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Simon Collins

Simon Collins is the Herald’s social issues reporter.

KiwiSat joins space race

By SIMON COLLINS science reporter

New Zealand is building its first space satellite and, perhaps appropriately for a small country, it's about the size of a football.

The cube-shaped box measures just 20cm across, not counting the four 35cm transmitting antennae.

It will weigh 5kg to 10kg and will cost only $20,000 to build. But it will need a further $100,000 to be put into orbit in about 2005, probably piggybacking on the launch of a much bigger satellite in Russia.

For 63-year-old retired naval engineer Fred Kennedy, KiwiSat is the climax of more than 40 years as an amateur radio enthusiast which began when he built his first radio at the age of 19.

"This is an absolute dream come true," he said.

KiwiSat will be one of about 30 "Oscar" satellites, or "orbiting satellites carrying amateur radio", serving amateur radio enthusiasts around the world.

It will also have room for one or two scientific experiments. Dr Scott Whineray, a senior physics lecturer at Massey University's Albany campus who has provided technical support, said KiwiSat could study ozone or fluctuations in solar particles.

A similar Malaysian satellite feeds images and information into the Kuala Lumpur planetarium, as well as helping with weather forecasting and mapping.

New Zealand got involved when scientists working for the European aid programme at Trinity College, Dublin, asked Dr Whineray if Massey could provide a Southern Hemisphere receiving station for emails from four African countries transmitted via a Portuguese microsatellite.

Massey agreed to chip in half the $20,000 which it cost to build a small receiving station on the Albany campus. Mr Kennedy, who retired from the Devonport dockyard three years ago, was brought in to design and run it.

"In Africa, the use is to connect field hospitals and research stations out in the bush that need access to email and don't have a telephone system," he said.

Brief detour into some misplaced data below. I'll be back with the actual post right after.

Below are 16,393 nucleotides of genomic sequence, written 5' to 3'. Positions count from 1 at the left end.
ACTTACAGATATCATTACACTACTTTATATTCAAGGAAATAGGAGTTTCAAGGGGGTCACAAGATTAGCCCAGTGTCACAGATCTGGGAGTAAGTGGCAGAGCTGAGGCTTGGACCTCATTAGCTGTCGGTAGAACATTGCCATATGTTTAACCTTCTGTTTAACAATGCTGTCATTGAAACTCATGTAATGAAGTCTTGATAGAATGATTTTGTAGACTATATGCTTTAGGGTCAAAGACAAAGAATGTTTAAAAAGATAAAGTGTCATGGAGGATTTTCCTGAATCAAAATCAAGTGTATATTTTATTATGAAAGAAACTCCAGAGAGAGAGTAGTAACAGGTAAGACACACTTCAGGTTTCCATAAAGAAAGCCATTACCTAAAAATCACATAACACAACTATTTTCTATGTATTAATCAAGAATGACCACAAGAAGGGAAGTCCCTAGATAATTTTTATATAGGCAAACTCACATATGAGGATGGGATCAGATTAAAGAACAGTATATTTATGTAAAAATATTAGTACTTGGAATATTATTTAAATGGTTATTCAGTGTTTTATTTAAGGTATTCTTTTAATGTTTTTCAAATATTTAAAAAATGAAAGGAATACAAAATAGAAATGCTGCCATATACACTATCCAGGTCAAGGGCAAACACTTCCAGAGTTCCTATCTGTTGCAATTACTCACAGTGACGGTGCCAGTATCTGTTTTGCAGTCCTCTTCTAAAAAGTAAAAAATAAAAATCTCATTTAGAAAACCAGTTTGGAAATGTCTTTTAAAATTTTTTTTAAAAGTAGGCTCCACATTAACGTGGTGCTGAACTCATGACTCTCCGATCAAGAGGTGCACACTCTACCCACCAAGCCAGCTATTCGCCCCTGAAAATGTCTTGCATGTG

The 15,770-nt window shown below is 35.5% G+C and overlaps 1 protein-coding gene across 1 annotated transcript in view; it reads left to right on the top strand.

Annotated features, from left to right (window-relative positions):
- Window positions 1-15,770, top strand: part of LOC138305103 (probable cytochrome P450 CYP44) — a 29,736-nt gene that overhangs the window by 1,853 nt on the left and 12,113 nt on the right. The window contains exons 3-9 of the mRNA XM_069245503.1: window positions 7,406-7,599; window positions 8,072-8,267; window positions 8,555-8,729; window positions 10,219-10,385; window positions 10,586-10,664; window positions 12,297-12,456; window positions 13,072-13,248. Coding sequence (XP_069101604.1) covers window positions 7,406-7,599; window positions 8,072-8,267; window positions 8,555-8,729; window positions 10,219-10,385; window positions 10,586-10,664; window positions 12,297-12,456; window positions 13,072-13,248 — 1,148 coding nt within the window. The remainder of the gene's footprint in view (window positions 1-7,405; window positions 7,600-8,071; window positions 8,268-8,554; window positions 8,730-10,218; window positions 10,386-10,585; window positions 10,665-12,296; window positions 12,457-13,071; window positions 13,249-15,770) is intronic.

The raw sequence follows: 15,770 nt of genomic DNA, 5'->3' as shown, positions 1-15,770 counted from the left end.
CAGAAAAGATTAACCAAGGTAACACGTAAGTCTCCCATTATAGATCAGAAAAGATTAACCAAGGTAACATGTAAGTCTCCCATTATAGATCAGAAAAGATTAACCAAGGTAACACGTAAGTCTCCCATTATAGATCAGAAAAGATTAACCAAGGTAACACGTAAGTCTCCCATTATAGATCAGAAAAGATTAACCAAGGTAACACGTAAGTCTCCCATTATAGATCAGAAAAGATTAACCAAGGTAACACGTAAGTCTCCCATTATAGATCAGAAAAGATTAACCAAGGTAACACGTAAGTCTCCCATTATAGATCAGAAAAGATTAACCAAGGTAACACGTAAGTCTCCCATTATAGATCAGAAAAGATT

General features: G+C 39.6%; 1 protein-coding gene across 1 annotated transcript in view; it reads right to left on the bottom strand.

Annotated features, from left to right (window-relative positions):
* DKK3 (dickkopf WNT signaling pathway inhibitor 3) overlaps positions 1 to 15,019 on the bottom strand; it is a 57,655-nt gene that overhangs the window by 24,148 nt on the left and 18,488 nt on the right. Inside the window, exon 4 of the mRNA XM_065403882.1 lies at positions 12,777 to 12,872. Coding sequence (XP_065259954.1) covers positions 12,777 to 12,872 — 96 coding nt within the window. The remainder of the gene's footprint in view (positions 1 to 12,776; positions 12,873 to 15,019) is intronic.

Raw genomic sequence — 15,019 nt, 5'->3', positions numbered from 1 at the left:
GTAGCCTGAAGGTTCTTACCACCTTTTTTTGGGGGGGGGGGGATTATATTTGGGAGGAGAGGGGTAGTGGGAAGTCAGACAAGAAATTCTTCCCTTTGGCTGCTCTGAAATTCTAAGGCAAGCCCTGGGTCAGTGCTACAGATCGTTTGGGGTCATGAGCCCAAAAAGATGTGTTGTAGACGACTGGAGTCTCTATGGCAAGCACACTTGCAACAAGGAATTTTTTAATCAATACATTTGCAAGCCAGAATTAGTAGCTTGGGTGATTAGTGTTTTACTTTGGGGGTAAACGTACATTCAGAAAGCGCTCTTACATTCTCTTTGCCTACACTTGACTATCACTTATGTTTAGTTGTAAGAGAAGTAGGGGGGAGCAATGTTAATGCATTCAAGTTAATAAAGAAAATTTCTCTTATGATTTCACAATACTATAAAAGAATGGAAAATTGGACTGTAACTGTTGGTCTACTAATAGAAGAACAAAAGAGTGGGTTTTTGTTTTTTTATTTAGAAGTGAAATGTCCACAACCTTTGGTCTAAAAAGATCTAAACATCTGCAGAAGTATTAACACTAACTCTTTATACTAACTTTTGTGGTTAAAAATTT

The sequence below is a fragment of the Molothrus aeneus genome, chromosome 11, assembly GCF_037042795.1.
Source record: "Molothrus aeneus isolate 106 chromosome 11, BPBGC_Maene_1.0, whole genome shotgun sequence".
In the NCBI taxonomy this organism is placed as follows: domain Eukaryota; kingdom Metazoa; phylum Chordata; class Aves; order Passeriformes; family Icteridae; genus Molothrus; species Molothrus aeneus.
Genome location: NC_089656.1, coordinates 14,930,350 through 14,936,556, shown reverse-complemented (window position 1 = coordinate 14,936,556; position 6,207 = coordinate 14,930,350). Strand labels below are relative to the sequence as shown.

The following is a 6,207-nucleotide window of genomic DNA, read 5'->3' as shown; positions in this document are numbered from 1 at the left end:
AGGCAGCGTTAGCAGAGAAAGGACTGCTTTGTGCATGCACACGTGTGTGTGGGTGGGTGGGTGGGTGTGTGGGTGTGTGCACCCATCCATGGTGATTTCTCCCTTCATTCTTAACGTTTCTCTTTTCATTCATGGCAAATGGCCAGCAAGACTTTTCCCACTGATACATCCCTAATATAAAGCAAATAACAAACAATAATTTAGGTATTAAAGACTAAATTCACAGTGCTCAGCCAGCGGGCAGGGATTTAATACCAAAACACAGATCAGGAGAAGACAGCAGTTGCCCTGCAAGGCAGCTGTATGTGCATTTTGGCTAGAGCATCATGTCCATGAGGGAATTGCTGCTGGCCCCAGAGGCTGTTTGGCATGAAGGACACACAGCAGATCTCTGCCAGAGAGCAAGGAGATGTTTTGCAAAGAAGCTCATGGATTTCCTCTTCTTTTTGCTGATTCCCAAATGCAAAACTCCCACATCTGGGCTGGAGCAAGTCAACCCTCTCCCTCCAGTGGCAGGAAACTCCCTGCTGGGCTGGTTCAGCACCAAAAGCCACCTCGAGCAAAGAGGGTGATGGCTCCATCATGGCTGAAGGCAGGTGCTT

Emails from the remote users in Ghana, Uganda, Zambia and Zimbabwe are transmitted in bunches to the Portuguese satellite when it passes over Africa, then downloaded and fed into the world phone network from one of the three receiving stations in Dublin, Washington and Albany.

After helping with that project, Mr Kennedy and other members of the 60-strong New Zealand amateur satellite group Amsat-ZL proposed building a Kiwi satellite.

Like other Oscars, it will go into a low Earth orbit about 800km up, well below commercial satellites which are about 30,000km above the Earth. Solar panels encasing cadmium-nickel or lithium-iron batteries will give it a life of three to four years.

"It was a bit ambitious because we didn't have the infrastructure - the aerospace industry and so on," Mr Kennedy said.

"Most of them in the US and Europe are put together with the scrapings off the floor from Lockheed Martin and Boeing and all those big companies.

"We need small quantities of space-quality paint, but the minimum available is a pint. I need two brushfuls, so the cost will be 10 times the cost of a standard amount at least."

In practice, he plans to call in favours for work he has done in the past for other amateur satellite groups overseas.

"I have already got indications thatthey will help," he said.

Massey is helping with some costs, and Safe Air and other local companies are giving materials.

"We are going to be looking for computer programming capacity and so on, probably from radio amateurs but not necessarily - volunteers are horrendously hard to get," Mr Kennedy said.

"We are always looking for someone to help us. Frankly, it's expensive for them. It's only tiny quantities, but it makes it possible to do it.

"The fact that we can get a satellite going at all, when you think about it, it's a miracle. And it will fly. We are determined."

AMSAT

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